Blue Jays Jose Bautista and the empty MVP cabinet


When the 2014 American League Most Valuable Player award winner was announced on Thursday evening, it was understandably unsurprising when Mike Trout of the Los Angeles Angels was named as the unanimous winner. The Angels outfielder was far and away the best player in the American League for the 2014 season.

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Overall, the top 10 in the BBWAA voting was as follows:

  1. Mike Trout – 420 Points
  2. Victor Martinez – 229 Points
  3. Michael Brantley – 191 Points
  4. Jose Abreu – 145 Points
  5. Robinson Cano – 124 Points
  6. Jose Bautista – 122 Points
  7. Nelson Cruz – 102 Points
  8. Josh Donaldson – 96 Points
  9. Miguel Cabrera – 82 Points
  10. Felix Hernandez – 48 Points

What was nice to see was the recognition payed to Toronto Blue Jays outfielder Jose Bautista, who finished sixth in the voting, just two points behind Robinson Cano for fifth. It was a solid bounce-back season for Bautista, who had fought with injuries during each of the previous two seasons only to take up his spot at the head of the table for the Blue Jays in 2014. With a solid slash-line of .286/.403/.524 with 35 home runs, 103 RBI, a 159 wRC+, and a 6.3 WAR, Bautista enjoyed one of his finest seasons to date.

But how did it compare to his previous top-10 finishes in the MVP balloting?

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As you can see, based on WAR and wRC+, 2014 was quite comparable to his break-out 2010 campaign, even if Bautista got to the end results in two very different fashions. Bautista was a much better overall hitter in 2014 than in 2010, but his power numbers were what put him on the map in 2010 and earned him the 4th place finish in the MVP balloting. While one could argue that a 54-home run, 124 RBI season is tough to top, the three guys who finished above him (Josh Hamilton, Miguel Cabrera, and Robinson Cano) all enjoyed immensely satisfactory seasons of their own and the vote reflected accurately.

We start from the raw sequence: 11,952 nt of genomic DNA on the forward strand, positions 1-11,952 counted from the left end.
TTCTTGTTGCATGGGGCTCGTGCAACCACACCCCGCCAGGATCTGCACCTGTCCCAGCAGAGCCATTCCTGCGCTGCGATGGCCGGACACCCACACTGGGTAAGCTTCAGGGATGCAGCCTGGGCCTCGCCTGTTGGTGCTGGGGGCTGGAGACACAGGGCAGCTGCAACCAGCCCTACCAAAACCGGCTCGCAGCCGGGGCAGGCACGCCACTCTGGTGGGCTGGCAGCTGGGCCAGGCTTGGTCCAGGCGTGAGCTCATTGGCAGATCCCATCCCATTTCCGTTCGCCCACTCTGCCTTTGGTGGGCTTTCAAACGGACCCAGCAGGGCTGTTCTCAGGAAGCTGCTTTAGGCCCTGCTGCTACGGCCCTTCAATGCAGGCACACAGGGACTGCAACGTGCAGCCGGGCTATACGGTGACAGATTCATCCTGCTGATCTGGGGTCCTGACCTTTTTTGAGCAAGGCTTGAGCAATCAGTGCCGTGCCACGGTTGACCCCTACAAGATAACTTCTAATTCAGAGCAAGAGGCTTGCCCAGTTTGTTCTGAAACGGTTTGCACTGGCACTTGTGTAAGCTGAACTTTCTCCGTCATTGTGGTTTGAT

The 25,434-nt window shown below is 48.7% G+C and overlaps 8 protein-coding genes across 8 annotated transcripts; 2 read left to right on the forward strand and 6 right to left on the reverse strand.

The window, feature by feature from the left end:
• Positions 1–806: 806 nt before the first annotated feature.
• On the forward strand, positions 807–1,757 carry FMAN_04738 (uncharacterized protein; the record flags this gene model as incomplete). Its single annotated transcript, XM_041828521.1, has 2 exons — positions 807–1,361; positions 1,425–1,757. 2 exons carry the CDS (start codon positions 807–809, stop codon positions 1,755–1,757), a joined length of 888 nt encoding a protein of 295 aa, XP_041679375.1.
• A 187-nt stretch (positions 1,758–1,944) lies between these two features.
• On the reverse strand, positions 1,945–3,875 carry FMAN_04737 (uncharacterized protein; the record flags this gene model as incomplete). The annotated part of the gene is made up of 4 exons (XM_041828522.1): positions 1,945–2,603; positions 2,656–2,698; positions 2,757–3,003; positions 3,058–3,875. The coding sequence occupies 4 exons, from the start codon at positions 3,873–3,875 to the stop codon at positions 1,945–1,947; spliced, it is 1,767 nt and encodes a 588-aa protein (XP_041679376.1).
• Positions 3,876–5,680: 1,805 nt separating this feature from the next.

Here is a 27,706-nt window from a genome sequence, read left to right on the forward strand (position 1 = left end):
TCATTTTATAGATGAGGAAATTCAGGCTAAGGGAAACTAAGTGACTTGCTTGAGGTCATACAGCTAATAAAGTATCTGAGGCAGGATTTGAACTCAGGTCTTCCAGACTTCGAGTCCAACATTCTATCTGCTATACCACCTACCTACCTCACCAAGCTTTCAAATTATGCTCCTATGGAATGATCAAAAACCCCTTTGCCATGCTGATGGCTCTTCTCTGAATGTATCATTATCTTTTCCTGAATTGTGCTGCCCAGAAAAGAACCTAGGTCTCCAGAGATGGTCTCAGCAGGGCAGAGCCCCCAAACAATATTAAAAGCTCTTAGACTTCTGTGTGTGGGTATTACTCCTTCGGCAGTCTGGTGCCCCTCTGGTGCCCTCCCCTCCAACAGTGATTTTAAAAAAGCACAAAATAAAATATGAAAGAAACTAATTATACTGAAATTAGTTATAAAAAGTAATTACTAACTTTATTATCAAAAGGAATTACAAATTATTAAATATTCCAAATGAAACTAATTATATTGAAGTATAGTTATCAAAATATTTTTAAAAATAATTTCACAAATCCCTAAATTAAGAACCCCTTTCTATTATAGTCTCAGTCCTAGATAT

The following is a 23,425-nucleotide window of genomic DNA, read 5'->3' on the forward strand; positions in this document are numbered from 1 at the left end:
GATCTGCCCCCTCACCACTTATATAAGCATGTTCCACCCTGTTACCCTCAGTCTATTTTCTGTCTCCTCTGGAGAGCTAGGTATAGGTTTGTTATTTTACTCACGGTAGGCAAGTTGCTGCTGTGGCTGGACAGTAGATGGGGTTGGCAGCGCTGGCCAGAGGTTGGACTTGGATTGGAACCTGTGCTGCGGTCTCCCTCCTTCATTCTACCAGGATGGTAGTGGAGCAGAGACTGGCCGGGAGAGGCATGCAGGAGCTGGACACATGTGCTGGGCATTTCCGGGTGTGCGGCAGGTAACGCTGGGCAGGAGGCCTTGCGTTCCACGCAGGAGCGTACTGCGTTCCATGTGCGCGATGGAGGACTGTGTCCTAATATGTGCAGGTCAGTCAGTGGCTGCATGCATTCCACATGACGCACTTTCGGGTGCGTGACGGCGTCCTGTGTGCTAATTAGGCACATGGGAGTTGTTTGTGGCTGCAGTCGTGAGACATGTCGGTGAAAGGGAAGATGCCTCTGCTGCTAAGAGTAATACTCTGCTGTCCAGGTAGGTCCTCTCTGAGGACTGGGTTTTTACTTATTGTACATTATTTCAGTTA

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  • 2011 was easily Bautista’s best season of his career, with highs nearly across the board, minus a small drop in home runs and RBI. This time, Bautista pushed what was one of the closest MVP votes in recent seasons, finishing third in the balloting behind the pair of Justin Verlander and Jacoby Ellsbury. While Bautista finished behind Ellsbury, he garnered one more first place vote than the then Red Sox outfielder. However, both were basically doomed to second fiddle behind the juggernaut season that Justin Verlander had in 2011. Had it not been for a little bit of bias against pitchers earning the award, the vote could have been more in Verlander’s favor.

    That all said, Jose Bautista’s 2014 season, while not his greatest statistically, showed similar growth to his 2011 season, proving that he can be a complete hitter and provide what the team needs when it needs it. Perhaps that was the benefit of the Kevin Seitzer approach, helping Bautista focus on pounding his pitches and beating the shift when he wasn’t getting the beach balls. That growth showed in his maturity as well, as Bautista exemplified a leader more in 2014 than ever before in years past.

    So we’ll take a sixth place finish in the MVP voting every year as long as Jose Bautista continues to do what he did in 2014. The rest of the team will feed off of that eventually.